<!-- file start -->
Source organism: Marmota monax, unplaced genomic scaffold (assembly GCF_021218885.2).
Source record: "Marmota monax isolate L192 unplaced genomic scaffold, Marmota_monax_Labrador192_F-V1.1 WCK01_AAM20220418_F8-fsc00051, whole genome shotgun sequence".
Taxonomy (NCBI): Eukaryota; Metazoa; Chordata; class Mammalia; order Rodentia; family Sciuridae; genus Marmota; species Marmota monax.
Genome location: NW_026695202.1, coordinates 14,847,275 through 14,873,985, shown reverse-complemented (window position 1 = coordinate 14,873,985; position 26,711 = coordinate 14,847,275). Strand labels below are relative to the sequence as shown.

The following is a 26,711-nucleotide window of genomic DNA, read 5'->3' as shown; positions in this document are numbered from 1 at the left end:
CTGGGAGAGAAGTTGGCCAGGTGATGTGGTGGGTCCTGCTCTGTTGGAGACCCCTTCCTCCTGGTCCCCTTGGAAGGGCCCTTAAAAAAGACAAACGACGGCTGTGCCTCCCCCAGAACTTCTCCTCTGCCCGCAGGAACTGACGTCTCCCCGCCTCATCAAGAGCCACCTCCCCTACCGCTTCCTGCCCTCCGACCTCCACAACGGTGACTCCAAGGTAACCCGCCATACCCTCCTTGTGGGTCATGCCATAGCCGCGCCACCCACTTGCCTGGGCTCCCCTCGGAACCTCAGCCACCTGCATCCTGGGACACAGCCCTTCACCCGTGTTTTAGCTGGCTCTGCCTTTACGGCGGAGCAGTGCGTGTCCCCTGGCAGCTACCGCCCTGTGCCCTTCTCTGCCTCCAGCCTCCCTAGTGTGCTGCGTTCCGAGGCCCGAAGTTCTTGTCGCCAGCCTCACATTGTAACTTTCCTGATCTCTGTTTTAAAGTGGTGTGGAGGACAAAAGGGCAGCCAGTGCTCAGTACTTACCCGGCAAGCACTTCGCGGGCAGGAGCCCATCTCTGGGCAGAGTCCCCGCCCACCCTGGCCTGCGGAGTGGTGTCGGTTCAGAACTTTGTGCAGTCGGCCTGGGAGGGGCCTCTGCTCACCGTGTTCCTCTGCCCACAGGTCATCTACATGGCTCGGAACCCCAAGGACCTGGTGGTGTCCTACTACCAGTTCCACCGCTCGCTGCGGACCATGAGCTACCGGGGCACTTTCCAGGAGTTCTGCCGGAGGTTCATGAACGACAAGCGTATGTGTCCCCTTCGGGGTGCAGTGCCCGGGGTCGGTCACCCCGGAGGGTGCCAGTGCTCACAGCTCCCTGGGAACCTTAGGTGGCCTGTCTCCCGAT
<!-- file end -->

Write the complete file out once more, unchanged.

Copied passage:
Source organism: Marmota monax, unplaced genomic scaffold (assembly GCF_021218885.2).
Source record: "Marmota monax isolate L192 unplaced genomic scaffold, Marmota_monax_Labrador192_F-V1.1 WCK01_AAM20220418_F8-fsc00051, whole genome shotgun sequence".
Taxonomy (NCBI): Eukaryota; Metazoa; Chordata; class Mammalia; order Rodentia; family Sciuridae; genus Marmota; species Marmota monax.
Genome location: NW_026695202.1, coordinates 14,847,275 through 14,873,985, shown reverse-complemented (window position 1 = coordinate 14,873,985; position 26,711 = coordinate 14,847,275). Strand labels below are relative to the sequence as shown.

The following is a 26,711-nucleotide window of genomic DNA, read 5'->3' as shown; positions in this document are numbered from 1 at the left end:
CTGGGAGAGAAGTTGGCCAGGTGATGTGGTGGGTCCTGCTCTGTTGGAGACCCCTTCCTCCTGGTCCCCTTGGAAGGGCCCTTAAAAAAGACAAACGACGGCTGTGCCTCCCCCAGAACTTCTCCTCTGCCCGCAGGAACTGACGTCTCCCCGCCTCATCAAGAGCCACCTCCCCTACCGCTTCCTGCCCTCCGACCTCCACAACGGTGACTCCAAGGTAACCCGCCATACCCTCCTTGTGGGTCATGCCATAGCCGCGCCACCCACTTGCCTGGGCTCCCCTCGGAACCTCAGCCACCTGCATCCTGGGACACAGCCCTTCACCCGTGTTTTAGCTGGCTCTGCCTTTACGGCGGAGCAGTGCGTGTCCCCTGGCAGCTACCGCCCTGTGCCCTTCTCTGCCTCCAGCCTCCCTAGTGTGCTGCGTTCCGAGGCCCGAAGTTCTTGTCGCCAGCCTCACATTGTAACTTTCCTGATCTCTGTTTTAAAGTGGTGTGGAGGACAAAAGGGCAGCCAGTGCTCAGTACTTACCCGGCAAGCACTTCGCGGGCAGGAGCCCATCTCTGGGCAGAGTCCCCGCCCACCCTGGCCTGCGGAGTGGTGTCGGTTCAGAACTTTGTGCAGTCGGCCTGGGAGGGGCCTCTGCTCACCGTGTTCCTCTGCCCACAGGTCATCTACATGGCTCGGAACCCCAAGGACCTGGTGGTGTCCTACTACCAGTTCCACCGCTCGCTGCGGACCATGAGCTACCGGGGCACTTTCCAGGAGTTCTGCCGGAGGTTCATGAACGACAAGCGTATGTGTCCCCTTCGGGGTGCAGTGCCCGGGGTCGGTCACCCCGGAGGGTGCCAGTGCTCACAGCTCCCTGGGAACCTTAGGTGGCCTGTCTCCCGAT